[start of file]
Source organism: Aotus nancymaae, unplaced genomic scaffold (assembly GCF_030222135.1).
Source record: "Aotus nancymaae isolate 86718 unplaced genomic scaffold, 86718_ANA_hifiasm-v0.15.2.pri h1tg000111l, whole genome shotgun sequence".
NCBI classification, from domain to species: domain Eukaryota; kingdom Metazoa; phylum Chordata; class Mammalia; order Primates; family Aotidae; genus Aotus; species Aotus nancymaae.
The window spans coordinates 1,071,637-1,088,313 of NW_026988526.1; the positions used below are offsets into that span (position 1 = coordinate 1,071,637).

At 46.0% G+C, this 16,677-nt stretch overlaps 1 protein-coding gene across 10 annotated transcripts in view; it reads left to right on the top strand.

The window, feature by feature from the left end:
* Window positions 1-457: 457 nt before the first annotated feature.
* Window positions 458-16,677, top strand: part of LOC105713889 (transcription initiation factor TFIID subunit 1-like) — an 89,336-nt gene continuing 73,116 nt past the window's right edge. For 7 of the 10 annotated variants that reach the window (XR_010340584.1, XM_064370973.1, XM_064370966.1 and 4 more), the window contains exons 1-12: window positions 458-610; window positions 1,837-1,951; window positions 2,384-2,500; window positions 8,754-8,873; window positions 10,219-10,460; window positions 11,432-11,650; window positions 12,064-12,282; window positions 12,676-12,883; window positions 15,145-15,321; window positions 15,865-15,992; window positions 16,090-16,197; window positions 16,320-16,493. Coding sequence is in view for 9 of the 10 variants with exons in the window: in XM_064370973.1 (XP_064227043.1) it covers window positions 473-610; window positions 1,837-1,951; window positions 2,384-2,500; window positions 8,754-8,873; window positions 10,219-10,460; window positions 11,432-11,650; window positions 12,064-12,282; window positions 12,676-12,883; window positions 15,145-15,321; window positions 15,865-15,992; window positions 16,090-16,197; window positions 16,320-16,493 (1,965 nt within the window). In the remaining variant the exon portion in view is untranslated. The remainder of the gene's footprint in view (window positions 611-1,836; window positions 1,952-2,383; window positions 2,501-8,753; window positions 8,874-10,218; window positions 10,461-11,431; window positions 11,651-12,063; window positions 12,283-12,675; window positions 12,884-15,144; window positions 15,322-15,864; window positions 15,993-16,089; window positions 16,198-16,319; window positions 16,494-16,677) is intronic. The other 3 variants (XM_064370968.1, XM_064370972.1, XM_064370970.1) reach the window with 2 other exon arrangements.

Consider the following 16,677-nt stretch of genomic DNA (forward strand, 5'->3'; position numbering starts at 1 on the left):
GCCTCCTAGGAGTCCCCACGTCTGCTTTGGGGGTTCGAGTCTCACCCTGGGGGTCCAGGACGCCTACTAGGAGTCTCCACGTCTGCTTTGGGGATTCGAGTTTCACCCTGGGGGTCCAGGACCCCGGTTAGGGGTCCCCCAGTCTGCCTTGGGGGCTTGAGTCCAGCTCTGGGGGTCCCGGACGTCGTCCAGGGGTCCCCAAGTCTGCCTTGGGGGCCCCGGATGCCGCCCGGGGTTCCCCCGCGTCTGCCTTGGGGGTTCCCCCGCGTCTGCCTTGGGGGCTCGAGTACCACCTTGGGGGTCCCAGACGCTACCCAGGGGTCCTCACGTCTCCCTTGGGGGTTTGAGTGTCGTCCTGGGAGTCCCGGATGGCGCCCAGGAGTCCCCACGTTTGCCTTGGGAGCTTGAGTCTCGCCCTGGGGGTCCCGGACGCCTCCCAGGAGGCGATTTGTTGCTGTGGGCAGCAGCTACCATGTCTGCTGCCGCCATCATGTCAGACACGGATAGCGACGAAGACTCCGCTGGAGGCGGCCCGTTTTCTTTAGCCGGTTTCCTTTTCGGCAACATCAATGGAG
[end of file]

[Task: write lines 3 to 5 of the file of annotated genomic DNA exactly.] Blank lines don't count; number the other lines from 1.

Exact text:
NCBI classification, from domain to species: domain Eukaryota; kingdom Metazoa; phylum Chordata; class Mammalia; order Primates; family Aotidae; genus Aotus; species Aotus nancymaae.
The window spans coordinates 1,071,637-1,088,313 of NW_026988526.1; the positions used below are offsets into that span (position 1 = coordinate 1,071,637).

At 46.0% G+C, this 16,677-nt stretch overlaps 1 protein-coding gene across 10 annotated transcripts in view; it reads left to right on the top strand.